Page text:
- Beyond the Self: Virtue Ethics and the Problem of Culture ed. by Raymond Hain
Beyond the Self is a collection of twelve essays, written by different authors, which displays the contributions of the Aristotelian-Thomistic tradition of virtue ethics to contemporary moral philosophy. The collection originated in a 2014 conference celebrating the career of University of Notre Dame Associate Professor of Philosophy W. David Solomon, now emeritus. Seven of the essays are versions of papers that were delivered at the conference; most of them were written by past graduate students of Solomon who are now accomplished scholars themselves. Four of the essays were commissioned separately. The collection has three main sections: Historical Themes, Normative Ethics, and Ethics and Culture. It concludes with an essay by Solomon in which he seeks to weave together and extend some of his previous work on the historical and conceptual development of twentieth-century virtue ethics.
The essays in this volume are uniformly interesting and excellent in quality. Some of the arguments may not be convincing to some readers, even to those who work in the same intellectual tradition. One reason for this may be the Notre Dame factor—that is, the mostly implicit theological commitments that shape several of the essays. In any case, the arguments are serious and expressed with admirable clarity. Readers are thus spurred to sharpen their own arguments through active and critical engagement with the text. It is a pleasure to read the book from cover to cover, which is rare among edited volumes; the editor deserves praise. Several additional features of the book stand out and give it special value. I can touch on only a few of these. In the process, I will indicate a portion of the range of topics and some of the modes of analysis that readers can expect to find in the text.
Beyond the Self reflects Solomon’s career-long interest in the work of British analytical philosopher G. E. M. Anscombe. The editor’s introduction and several of the essays signal broad agreement on the importance of Anscombe’s scholarship to the recent history of philosophical ethics. More specifically, the contributors agree that the publication of Anscombe’s 1958 article “Modern Moral Philosophy” was a watershed event in twentieth-century Anglophone analytic ethics. The questions that Anscombe raises and the bold theses that she puts forward are clearly part of the undercurrent of Beyond the Self and periodically bubble up for explicit treatment. Anscombe’s textual presence gives the volume added cohesion. It also encourages readers to place familiar metaethical and normative debates in historical perspective.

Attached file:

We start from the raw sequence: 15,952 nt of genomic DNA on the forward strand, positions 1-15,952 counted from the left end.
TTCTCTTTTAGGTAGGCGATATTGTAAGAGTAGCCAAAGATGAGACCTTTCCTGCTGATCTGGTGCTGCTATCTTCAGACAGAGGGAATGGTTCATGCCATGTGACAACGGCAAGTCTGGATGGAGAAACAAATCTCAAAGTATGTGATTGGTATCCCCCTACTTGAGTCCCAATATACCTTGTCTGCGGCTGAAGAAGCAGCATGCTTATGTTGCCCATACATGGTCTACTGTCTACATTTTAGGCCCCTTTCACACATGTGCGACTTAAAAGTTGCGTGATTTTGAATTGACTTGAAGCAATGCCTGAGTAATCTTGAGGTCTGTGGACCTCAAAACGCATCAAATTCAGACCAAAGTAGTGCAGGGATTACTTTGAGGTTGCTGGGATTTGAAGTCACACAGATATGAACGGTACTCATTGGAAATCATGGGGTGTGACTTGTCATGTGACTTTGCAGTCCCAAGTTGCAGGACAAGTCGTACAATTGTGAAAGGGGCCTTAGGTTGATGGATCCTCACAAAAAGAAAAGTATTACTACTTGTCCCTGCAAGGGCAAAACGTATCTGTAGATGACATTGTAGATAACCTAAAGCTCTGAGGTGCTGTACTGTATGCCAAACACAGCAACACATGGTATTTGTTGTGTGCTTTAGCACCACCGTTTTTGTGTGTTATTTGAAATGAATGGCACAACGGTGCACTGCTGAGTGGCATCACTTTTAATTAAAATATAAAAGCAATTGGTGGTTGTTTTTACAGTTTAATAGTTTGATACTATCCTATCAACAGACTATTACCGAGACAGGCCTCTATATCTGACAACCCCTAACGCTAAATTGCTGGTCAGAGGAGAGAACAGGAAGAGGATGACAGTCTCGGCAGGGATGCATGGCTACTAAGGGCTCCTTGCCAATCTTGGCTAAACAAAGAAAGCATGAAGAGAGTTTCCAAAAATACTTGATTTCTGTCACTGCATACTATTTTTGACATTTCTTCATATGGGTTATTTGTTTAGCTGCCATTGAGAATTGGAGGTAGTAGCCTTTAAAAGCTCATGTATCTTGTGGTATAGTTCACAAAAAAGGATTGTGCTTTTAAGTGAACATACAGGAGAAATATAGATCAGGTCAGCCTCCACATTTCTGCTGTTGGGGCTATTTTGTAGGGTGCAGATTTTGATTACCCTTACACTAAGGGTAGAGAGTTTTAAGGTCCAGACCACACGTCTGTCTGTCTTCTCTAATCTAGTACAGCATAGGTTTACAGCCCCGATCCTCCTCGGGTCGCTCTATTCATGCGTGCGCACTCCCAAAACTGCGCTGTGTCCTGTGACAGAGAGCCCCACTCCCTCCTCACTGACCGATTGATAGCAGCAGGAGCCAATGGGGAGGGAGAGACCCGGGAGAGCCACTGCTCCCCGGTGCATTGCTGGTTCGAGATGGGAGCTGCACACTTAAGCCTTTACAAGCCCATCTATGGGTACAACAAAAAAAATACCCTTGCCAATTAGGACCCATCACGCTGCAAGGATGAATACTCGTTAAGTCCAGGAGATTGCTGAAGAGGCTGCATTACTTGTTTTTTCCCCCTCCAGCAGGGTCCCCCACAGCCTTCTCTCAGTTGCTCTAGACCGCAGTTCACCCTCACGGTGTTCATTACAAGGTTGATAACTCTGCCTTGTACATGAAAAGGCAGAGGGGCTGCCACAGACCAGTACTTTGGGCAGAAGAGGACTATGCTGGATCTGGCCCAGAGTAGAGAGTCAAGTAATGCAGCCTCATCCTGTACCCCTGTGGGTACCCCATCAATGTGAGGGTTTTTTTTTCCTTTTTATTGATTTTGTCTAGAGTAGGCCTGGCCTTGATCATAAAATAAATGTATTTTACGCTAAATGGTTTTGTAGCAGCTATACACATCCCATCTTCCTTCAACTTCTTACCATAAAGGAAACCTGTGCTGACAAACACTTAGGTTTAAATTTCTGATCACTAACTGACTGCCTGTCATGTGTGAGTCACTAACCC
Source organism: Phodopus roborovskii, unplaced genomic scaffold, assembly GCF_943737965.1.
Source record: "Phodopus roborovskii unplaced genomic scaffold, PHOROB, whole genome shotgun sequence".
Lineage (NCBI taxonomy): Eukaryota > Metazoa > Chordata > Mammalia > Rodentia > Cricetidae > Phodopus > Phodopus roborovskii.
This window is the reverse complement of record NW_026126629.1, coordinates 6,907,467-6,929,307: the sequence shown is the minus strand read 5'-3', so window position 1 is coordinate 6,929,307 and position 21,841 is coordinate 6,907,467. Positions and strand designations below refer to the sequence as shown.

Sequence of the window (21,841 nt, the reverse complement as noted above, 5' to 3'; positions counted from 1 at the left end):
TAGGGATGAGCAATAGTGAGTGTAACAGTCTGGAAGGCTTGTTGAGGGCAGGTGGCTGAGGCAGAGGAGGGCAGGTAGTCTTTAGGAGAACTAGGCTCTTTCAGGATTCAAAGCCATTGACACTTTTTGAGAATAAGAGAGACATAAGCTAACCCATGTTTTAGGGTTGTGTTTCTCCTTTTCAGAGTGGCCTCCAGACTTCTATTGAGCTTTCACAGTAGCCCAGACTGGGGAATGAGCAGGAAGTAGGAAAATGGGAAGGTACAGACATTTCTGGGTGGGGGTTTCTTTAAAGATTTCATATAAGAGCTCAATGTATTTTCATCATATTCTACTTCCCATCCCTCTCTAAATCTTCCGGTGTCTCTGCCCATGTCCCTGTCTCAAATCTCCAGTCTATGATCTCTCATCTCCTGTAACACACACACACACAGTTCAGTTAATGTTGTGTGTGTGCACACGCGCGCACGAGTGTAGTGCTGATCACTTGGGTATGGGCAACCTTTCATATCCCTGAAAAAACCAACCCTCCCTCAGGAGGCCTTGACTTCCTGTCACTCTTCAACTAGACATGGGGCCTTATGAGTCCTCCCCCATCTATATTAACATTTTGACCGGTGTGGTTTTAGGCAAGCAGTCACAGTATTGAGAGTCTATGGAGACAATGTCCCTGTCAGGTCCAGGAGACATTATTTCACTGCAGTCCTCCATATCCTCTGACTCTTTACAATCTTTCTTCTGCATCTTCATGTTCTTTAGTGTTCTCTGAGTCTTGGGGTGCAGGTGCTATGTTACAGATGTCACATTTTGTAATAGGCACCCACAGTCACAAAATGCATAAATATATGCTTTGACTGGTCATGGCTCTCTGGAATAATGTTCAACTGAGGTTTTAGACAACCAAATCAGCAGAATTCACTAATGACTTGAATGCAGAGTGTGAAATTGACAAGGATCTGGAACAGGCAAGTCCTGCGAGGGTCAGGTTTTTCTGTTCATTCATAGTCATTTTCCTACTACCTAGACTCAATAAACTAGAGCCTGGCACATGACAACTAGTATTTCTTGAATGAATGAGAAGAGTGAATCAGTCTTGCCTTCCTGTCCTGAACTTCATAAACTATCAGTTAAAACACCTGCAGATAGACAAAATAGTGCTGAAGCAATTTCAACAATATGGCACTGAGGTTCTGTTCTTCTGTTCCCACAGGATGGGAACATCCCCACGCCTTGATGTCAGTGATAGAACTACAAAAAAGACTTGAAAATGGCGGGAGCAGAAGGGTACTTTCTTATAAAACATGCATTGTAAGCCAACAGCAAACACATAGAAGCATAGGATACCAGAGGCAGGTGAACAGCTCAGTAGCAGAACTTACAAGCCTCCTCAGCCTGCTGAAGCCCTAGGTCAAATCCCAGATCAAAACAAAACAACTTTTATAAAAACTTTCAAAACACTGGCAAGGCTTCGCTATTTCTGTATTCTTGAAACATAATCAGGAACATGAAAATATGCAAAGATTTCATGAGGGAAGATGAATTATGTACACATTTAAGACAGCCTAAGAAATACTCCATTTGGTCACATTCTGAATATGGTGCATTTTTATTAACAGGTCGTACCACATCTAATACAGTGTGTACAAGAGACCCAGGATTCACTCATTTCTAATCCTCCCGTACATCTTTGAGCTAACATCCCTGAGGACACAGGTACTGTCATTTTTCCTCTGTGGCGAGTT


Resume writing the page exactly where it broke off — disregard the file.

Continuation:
Solomon’s essay is directly concerned with Anscombe’s way of conceiving the relationship between deontological, consequentialist, and virtue-theoretical approaches to ethics. He argues that “Anscombian virtue ethics” is “radical,” as opposed to “routine,” in ways that distinguish it vis-à-vis many other ethics of virtue. What makes it radical, in his judgment, is that (among other things) it minimizes the differences between deontological and consequentialist moral theories by noting that both focus intently on moral [End Page 658] obligations to act according to principles while following prescribed decision-making procedures. On Solomon’s reading, Anscombe sets virtue ethics up, not only in distinction from these other approaches, but in “opposition” to them—a move that Solomon affirms. “Opposition” in exactly what sense, and in what respects, are topics that need further clarification.
Thomas Hibbs’s essay critiques Solomon’s conception of, and his advocacy for, “radical” virtue ethics, focusing especially on the matter of “opposition.” Hibbs turns to Aquinas and argues, much like Alasdair MacIntyre, that virtue and law both play critical roles in Aquinas’s account of morality, most notably in his analysis of the virtue of justice. Virtues and action-guiding principles or precepts—most notably, moral prohibitions—are not antithetical for Aquinas; they are interdependent, and both are necessary parts of a complete moral theory. Thus, argues Hibbs, it is important to distinguish...